North and South

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ReadHowYouWant.com, 2010 M12 14 - 744 pages
The book discusses various classes and regions of Victorian England and industrial revolution of the mid-19th century. Margaret Hale moves with her family from the rural South of England to the industrial North. She gets to know about the living conditions of workers and meets a rich mill owner, John Thornton. The novel has several emotional, captivating and exciting moments. A must-read!
 

Contents

VOLUME I
1
CHAPTER I
2
CHAPTER IV
71
CHAPTER V
96
CHAPTER VI
125
CHAPTER VII
140
CHAPTER VIII
160
CHAPTER IX
183
CHAPTER XV
276
CHAPTER XVI
314
CHAPTER XVII
332
CHAPTER XVIII
352
CHAPTER XIX
373
CHAPTER XX
400
CHAPTER XXI
423
CHAPTER XXII
442

CHAPTER X
193
CHAPTER XI
213
CHAPTER XII
232
CHAPTER XIII
247
CHAPTER XIV
263
CHAPTER XXIII
475
CHAPTER XXIV
493
CHAPTER XXV
506
CHAPTER XXVI
530
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About the author (2010)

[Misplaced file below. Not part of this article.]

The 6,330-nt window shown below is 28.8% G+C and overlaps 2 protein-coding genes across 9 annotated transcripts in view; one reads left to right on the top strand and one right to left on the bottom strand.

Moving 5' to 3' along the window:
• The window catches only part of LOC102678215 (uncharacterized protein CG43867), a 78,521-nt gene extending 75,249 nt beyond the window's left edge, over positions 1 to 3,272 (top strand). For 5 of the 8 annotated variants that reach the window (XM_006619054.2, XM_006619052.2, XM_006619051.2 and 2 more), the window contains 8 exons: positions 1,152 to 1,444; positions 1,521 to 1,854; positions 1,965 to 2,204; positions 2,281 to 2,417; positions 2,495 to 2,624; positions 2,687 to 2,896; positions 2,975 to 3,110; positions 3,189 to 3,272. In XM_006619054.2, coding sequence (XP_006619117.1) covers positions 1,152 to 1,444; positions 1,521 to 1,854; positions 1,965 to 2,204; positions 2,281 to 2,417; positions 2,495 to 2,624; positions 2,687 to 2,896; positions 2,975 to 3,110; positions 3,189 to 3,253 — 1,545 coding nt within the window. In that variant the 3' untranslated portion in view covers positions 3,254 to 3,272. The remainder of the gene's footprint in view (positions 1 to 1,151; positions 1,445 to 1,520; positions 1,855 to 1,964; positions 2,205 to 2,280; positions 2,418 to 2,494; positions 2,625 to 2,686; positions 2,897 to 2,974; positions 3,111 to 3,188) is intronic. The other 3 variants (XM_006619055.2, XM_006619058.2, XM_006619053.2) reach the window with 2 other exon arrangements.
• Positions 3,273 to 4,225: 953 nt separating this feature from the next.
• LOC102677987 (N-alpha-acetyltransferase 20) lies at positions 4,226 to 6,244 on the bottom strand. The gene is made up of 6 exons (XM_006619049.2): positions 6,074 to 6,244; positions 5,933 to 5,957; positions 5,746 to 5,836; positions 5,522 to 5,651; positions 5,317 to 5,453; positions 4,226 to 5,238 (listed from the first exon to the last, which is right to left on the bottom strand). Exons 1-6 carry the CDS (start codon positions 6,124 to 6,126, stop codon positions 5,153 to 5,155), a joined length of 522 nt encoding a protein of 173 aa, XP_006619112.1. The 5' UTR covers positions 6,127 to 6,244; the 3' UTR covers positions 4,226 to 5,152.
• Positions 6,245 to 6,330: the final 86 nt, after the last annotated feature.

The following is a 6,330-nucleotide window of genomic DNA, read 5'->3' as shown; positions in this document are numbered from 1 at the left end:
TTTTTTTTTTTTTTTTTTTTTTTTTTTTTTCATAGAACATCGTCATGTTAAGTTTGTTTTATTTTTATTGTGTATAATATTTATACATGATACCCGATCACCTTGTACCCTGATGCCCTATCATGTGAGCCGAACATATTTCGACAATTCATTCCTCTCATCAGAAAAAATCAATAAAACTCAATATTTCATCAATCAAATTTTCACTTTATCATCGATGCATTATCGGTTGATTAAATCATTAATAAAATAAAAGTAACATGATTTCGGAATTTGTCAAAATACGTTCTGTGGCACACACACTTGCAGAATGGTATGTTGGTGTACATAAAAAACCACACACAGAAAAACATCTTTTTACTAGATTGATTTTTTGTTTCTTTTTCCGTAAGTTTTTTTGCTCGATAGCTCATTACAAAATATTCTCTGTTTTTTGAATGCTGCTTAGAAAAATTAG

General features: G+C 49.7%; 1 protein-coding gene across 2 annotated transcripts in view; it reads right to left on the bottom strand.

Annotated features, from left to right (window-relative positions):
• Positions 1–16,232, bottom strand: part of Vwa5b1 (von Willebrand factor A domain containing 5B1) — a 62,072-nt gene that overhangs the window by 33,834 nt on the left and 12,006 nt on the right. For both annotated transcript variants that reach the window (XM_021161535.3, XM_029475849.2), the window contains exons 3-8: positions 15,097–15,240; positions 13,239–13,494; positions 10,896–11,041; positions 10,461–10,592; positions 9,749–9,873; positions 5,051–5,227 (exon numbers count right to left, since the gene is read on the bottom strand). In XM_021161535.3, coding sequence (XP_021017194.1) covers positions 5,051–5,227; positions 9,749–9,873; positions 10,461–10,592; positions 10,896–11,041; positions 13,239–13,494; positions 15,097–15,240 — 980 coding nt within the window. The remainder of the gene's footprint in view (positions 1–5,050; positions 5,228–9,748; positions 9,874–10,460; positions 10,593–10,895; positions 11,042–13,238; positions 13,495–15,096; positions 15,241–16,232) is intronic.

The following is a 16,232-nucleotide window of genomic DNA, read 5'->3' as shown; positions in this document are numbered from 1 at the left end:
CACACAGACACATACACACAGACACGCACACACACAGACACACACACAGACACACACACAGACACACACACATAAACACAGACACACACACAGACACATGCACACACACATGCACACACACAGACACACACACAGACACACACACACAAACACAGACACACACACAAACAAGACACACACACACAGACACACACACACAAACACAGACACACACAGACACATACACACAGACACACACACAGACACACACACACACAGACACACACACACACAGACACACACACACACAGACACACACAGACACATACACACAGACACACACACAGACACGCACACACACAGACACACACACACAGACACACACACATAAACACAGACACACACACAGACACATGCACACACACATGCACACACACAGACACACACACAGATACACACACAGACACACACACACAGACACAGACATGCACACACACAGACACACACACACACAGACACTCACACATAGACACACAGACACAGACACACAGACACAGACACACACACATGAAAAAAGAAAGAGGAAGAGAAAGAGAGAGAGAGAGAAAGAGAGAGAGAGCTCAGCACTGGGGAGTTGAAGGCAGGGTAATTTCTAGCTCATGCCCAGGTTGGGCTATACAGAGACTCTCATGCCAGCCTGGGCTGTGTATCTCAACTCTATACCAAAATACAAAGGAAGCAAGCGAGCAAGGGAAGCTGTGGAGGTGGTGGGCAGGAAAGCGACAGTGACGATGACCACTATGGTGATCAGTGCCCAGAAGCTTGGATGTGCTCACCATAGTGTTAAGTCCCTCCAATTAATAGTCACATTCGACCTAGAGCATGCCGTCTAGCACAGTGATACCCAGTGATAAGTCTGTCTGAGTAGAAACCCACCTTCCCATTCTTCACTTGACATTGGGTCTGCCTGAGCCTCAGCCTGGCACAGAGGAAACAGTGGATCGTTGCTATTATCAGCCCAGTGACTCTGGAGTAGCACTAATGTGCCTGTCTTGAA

Elizabeth Gaskell was born on September 29, 1810 to a Unitarian clergyman, who was also a civil servant and journalist. Her mother died when she was young, and she was brought up by her aunt in Knutsford, a small village that was the prototype for Cranford, Hollingford and the setting for numerous other short stories. In 1832, she married William Gaskell, a Unitarian clergyman in Manchester. She participated in his ministry and collaborated with him to write the poem Sketches among the Poor in 1837. Our Society at Cranford was the first two chapters of Cranford and it appeared in Dickens' Household Words in 1851. Dickens liked it so much that he pressed Gaskell for more episodes, and she produced eight more of them between 1852 and 1853. She also wrote My Lady Ludlow and Lois the Witch, a novella that concerns the Salem witch trials. Wives and Daughters ran in Cornhill from August 1864 to January 1866. The final installment was never written but the ending was known and the novel exists now virtually complete. The story centers on a series of relationships between family groups in Hollingford. Most critics agree that her greatest achievement is the short novel Cousin Phillis. Gaskell was also followed by controversy. In 1853, she offended many readers with Ruth, which explored seduction and illegitimacy that led the "fallen woman" into ostracism and inevitable prostitution. The novel presents the social conduct in a small community when tolerance and morality clash. Critics praised the novel's moral lessons but Gaskell's own congregation burned the book and it was banned in many libraries. In 1857, The Life of Charlotte Brontë was published. The biography was initially praised but angry protests came from some of the people it dealt with. Gaskell was against any biographical notice of her being written during her lifetime. After her death on November 12, 1865, her family refused to make family letters or biographical data available.

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